Conducting research on man-made earthquakes
Earthquakes may occur due to human activities, thousands of metres below the Earth’s crust. A new centre at the University of Bergen will find out more about how the substratum has been deformed.
Inga Berre is a professor at the Department of Mathematics at the University of Bergen (UiB) and will head the VISTA Centre for modelling of coupled subsurface dynamics (Vista CSD). The centre will open in January 2021, hosted by UiB. This comes after the research team was granted VISTA centre status, supported by the basic research programme VISTA that is funded by Equinor and implemented in close collaboration with the Norwegian Academy of Science and Letters. The centre will receive NOK 5 million per year over a period of five years. In addition, UiB and partners are contributing the same amount of funding.
The centre will develop mathematical and numerical models in order to find out more about how porous media can change form due to the injection of fluid and gas. A porous medium is material containing pores which can contain things such as water, oil and gas. When fluids flow through pores, the properties of the porous material may alter and cause deformations. In addition, the dynamics become even more complicated and interconnected if the medium is cracked or fractured.
In relation to deformations in the Earth’s crust, this knowledge can have many applications, such as in groundwater management, the production of hydrocarbon and geothermal energy, underground energy storage, CO2 storage or underground disposal of waste water. In addition, porous media can be found almost everywhere. One example of this is the human body.
“This is knowledge that can also be used to understand how blood cells and fluid move around the body and interact with surrounding matter”, says Professor Ole M. Sejersted, Chair of the VISTA board.
Inga Berre will head the VISTA Centre for modelling of coupled subsurface dynamics at the University of Bergen.
Learning more about the causes of earthquakes
Mining and the injection of waste water in connection with petroleum and geothermal energy production are examples of activities that may create earthquakes or seismic activity.
For example, it is very likely that a high increase in seismic activity in Oklahoma has been caused by human activity. An article published in Science in 2018 pointed out that this was due to waste water being injected into the ground. The production of geothermal energy can also create earthquakes, an example of which occurred in South Korea in 2017.
Another type of deformation that can have serious consequences is the raising and lowering of the ground’s surface and sinkholes. Sinkholes can occur when large underground cavities are created and the surface collapses into the hole. These types of sinkholes can occur during the utilisation of groundwater, the injection of fluids or the extraction hydrocarbon. For example, researchers believe that this has occurred in Texas.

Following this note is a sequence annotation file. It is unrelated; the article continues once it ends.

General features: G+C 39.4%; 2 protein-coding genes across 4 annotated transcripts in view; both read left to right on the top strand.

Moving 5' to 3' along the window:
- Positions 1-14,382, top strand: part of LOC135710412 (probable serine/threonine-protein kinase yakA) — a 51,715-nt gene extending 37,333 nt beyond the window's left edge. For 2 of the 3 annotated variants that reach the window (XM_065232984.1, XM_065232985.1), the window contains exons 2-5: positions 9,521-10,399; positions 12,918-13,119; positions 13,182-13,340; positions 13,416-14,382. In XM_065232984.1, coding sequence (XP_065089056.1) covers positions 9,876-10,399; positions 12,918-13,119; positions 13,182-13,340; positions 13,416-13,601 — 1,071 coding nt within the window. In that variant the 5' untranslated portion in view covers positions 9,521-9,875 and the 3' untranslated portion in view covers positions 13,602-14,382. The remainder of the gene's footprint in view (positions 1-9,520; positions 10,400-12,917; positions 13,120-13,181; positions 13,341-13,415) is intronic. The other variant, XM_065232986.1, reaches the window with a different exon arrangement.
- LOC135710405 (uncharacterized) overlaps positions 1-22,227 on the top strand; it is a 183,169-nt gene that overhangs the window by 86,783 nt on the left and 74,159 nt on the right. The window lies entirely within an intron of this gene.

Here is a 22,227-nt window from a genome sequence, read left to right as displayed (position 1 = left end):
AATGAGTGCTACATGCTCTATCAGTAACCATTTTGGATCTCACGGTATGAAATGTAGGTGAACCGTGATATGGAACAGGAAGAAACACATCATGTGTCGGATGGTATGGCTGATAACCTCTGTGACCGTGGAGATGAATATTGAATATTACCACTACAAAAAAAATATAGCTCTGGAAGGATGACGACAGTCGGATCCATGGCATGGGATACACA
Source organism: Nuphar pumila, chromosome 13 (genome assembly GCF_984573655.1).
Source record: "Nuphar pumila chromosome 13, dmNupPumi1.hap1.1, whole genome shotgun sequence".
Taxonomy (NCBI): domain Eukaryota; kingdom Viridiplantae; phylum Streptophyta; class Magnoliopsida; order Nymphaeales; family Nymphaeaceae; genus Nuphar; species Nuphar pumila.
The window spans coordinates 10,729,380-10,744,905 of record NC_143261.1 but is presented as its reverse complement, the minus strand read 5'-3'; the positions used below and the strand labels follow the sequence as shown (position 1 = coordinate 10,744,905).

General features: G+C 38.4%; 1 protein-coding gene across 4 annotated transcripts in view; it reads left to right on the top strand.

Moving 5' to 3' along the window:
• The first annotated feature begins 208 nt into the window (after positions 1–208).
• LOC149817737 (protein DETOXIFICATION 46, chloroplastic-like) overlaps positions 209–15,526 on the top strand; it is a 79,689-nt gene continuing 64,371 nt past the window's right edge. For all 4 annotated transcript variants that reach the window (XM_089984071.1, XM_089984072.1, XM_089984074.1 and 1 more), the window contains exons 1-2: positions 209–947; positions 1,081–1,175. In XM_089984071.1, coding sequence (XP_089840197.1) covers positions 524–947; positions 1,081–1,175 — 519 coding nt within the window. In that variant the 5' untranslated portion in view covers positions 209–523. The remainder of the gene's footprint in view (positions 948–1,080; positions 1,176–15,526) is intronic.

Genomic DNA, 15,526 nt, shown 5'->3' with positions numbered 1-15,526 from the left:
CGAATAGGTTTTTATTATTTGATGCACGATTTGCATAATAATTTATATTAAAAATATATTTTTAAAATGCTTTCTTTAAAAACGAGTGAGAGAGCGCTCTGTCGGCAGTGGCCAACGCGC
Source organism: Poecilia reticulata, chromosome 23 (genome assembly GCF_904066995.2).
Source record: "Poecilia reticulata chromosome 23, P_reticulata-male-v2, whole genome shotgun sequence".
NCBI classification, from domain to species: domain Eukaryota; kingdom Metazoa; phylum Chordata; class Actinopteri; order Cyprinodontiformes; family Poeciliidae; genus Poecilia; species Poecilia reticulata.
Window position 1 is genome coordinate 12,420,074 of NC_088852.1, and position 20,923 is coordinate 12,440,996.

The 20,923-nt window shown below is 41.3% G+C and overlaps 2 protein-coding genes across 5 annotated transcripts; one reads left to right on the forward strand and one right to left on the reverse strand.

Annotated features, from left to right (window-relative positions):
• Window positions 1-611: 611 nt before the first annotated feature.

By using mathematical and numerical modelling and data analysis, Vista CSD aims to find out more about how the injection of fluids can create displacements and deformations in the form of fractures that may result in earthquakes.
“We won’t be able to predict man-made earthquakes exactly, but we will gain more knowledge about the risk of them occurring, and we can learn more about how to reduce this risk”, says Berre.
The modelling will be combined with seismic data analysis, enabling one to find the most important factors that create deformations.
“We will investigate deformations in the Earth’s crust that are man-made. These types of deformations are not always negative, and are sometimes created intentionally. The risk is that one creates large deformations which in turn can have serious consequences”, says Berre.
Great worldwide requirement
There is a great worldwide requirement for more knowledge about underground deformations. This will help to utilise important water and energy resources in the best possible way and to avoid potentially catastrophic consequences.
The centre’s headquarters will be located in Bergen at the Faculty of Mathematics and Natural Sciences.
Extensive international collaboration is planned, involving researchers from Stanford University and MIT in the United States, the Technical University of Munich and the University of Stuttgart in Germany and Delft University of Technology in the Netherlands. In addition, several industry partners from Norway and abroad that work within the fields of petroleum, geothermal energy and groundwater will collaborate with the centre.
Through ‘The VISTA CSD Researcher Training Programme’, the centre will provide researchers who are in the early stages of their careers with the opportunity to learn and collaborate in a large international network.
The centre was one of just two centres to receive VISTA status. The expert panel assessed it as being “an exceptional project”.